- Save 10% on selected children’s books, compliments of Amazon Family Promotion exclusive for Prime members .
All My Sins Remembered Hardcover – 1 Sep 1977
Special offers and product promotions
Customers who bought this item also bought
Enter your mobile number or email address below and we'll send you a link to download the free Kindle App. Then you can start reading Kindle books on your smartphone, tablet, or computer - no Kindle device required.
To get the free app, enter your mobile phone number.
If you are a seller for this product, would you like to suggest updates through seller support?
'Vivid imagination and first-rate story-telling talents' Publishers Weekly --This text refers to an out of print or unavailable edition of this title.
About the Author
Joe Haldeman was born in Oklahoma in 1943 and studied physics and astronomy before serving as a combat engineer in Vietnam, where he was severely wounded and won a Purple Heart. The Forever War was his first SF novel and it won both the Hugo and Nebula awards, a feat which The Forever Peace repeated. He is also the author of, among others, Mindbridge, All My Sins Remembered, Worlds, Worlds Apart and Worlds Enough and Time. --This text refers to an out of print or unavailable edition of this title.
Top customer reviews
Haldeman takes the old story of an undercover agent and gives it a brilliant SF twist. As with all great SF, the twist delivers the essence of the story here: just what makes you who you are? And is that essence fixed or plastic? How far can someone with a particular set of ethics (like the protagonists Anglo-buddhism) be pushed before they snap?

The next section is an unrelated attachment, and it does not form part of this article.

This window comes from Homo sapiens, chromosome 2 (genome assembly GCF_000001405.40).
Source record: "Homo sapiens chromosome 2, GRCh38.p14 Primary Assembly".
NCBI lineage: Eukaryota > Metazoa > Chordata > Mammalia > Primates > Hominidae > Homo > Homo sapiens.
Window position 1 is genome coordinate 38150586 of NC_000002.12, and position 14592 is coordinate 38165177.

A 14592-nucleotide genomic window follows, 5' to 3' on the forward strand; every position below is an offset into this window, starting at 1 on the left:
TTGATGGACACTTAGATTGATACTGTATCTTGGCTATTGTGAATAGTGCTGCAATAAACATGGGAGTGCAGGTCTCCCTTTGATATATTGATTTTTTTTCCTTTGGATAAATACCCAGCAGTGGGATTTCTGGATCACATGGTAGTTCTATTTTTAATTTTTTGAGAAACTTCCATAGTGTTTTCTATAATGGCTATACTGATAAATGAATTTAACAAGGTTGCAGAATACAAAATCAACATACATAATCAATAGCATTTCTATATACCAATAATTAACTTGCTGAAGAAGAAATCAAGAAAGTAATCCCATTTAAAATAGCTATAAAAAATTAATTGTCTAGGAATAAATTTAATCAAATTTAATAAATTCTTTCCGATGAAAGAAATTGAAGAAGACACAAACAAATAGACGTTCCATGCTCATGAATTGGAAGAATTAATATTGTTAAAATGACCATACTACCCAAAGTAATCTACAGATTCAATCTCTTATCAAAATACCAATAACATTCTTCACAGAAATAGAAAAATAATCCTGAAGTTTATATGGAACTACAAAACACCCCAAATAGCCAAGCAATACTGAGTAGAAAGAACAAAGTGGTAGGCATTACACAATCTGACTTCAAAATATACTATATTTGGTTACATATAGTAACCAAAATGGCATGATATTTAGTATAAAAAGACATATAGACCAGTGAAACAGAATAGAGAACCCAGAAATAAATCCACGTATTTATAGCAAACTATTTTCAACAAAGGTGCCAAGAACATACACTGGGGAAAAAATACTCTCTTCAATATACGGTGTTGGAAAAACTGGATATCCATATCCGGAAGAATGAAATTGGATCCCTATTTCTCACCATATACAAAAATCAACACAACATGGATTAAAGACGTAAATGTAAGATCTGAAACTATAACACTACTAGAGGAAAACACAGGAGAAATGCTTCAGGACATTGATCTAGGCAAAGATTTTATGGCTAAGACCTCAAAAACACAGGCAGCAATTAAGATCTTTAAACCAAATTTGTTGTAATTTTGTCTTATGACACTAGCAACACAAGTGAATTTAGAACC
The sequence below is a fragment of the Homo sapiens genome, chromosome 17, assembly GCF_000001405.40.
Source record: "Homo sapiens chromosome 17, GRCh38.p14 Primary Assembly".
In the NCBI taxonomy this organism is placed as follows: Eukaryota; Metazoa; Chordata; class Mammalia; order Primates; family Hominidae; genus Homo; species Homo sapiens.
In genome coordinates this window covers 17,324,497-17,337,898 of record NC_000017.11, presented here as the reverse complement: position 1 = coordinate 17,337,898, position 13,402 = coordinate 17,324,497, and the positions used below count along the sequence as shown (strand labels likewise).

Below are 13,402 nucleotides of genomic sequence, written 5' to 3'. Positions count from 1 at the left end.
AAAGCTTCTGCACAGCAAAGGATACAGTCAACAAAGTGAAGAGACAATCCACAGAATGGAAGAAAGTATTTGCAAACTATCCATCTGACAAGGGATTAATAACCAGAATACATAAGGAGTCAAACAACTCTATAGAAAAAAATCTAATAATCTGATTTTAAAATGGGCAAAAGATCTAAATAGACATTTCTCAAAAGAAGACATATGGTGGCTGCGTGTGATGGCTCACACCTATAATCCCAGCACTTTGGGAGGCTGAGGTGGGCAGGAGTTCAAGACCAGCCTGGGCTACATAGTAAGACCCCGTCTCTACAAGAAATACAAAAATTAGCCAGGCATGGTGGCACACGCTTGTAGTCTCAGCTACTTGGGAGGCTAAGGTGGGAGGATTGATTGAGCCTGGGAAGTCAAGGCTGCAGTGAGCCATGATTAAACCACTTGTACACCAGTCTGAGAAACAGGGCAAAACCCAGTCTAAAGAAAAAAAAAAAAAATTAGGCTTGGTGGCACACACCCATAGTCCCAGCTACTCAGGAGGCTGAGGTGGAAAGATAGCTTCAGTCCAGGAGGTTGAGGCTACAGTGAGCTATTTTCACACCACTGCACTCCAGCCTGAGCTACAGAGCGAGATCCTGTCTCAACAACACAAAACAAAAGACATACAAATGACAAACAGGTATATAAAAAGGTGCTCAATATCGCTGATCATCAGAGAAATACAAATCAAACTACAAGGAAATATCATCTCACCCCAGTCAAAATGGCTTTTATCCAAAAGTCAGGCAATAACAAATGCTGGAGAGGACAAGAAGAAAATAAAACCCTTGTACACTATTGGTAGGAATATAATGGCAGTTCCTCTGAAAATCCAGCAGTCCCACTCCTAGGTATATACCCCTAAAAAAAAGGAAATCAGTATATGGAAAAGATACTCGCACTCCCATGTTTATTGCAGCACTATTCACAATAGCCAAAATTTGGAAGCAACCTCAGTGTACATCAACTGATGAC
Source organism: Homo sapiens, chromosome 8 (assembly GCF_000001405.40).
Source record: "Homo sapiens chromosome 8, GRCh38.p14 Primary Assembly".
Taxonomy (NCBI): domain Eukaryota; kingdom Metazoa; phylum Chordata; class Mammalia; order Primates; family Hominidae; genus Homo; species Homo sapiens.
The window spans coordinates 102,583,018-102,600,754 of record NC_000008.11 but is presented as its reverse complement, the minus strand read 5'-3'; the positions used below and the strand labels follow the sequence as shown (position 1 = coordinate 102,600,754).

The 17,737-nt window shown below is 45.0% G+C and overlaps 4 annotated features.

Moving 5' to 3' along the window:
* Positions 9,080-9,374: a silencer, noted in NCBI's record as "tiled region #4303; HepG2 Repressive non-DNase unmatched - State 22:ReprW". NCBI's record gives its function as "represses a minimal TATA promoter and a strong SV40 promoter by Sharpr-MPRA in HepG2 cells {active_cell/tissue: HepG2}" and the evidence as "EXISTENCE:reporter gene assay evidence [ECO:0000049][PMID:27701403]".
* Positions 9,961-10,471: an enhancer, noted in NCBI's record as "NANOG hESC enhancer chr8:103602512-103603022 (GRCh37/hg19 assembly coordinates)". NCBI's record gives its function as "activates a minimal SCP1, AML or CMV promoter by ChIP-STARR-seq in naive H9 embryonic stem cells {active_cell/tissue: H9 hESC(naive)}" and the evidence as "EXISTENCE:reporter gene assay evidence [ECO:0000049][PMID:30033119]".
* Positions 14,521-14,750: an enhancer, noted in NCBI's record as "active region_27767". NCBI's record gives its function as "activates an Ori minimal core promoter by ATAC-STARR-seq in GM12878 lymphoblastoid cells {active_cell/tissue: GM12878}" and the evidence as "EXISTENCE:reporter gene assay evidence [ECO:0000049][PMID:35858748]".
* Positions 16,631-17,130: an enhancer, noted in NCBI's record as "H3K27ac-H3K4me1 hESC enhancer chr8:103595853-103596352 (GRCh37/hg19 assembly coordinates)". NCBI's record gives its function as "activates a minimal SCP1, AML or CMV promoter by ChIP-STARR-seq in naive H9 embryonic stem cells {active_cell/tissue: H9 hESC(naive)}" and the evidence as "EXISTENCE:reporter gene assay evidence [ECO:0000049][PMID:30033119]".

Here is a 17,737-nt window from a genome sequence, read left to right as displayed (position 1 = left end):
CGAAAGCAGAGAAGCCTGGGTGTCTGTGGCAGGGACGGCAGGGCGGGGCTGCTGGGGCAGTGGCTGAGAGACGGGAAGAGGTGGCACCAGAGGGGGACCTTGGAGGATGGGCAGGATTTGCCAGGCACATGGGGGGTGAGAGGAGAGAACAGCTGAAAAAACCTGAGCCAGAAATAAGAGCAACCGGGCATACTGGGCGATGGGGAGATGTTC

I'll give no spoilers but I will say that this book is one of the most hearfelt, moving stories I've ever read. Like Iain M Banks or William Gibson, Haldeman uses the SF genre to examine the human condition minutely. If the last part of the story doesn't bring an angry tear to your cheek, you're beyond hope.
I am so glad i did, as it is so beautifully poignant and explorative in places that you wonder exactly why Sci-Fi is so looked down upon by certain slices of the literary world.
Otto McGavin is a anglo-buddhist trained to work as a spy and assassin (should the need arise) for a secret future multi-world government - he is disguised through surgery as members of these worlds, and infiltrates to spy on anyone working against the charter that is established by the Confederacion to harm alien species or civilisations.
In his capacity as an agent, he sees and does things that are programmed into him that go against his otherwise calm and pacifist nature - so much so that he literally remebers every man, woman and child he has killed - every way he killed them and the very day, date and details of every death...
ALL MY SINS REMEMBERED works upon Haldemans usual skills of building the world around teh story, Otto McGavin jumps from 21 to 46 through out the multi story strands of the tale - and by the end, you feel so much for his plaight that the ending is - without giving anything away - so moving and though provoking, that you demand to have this made into a film immediately to see it play out in fornt of your eyes.
If you like SF with brains and heart and guts then this is the book for you - Haldeman is a genius within this genre, and after FOREVER WAR and FORVER PEACE this is one of his best short novels.
Devour it in one sitting and let the brilliance envelop you.
Like many Haldeman novels, the main character, OTTO, believes in the ethics of a government agency. However he is more of less a moral guy who happens who is fairly objectionable to violence (a Buddhist infact).
They make him a prime operator - a top class assassin who completes alot of their handywork. Iterating again Haldemans main themes of a normal guy caught up in the non-ethics of Government and military agencies. His 1968 is set in vietnam gives some account of his experiences.
It is a very enjoyable read, most Haldeman novels are and similar to mindbridge in length and style. But unfortunately its not in the same league as his best novels : the forever war; the long habit of living; and 1968.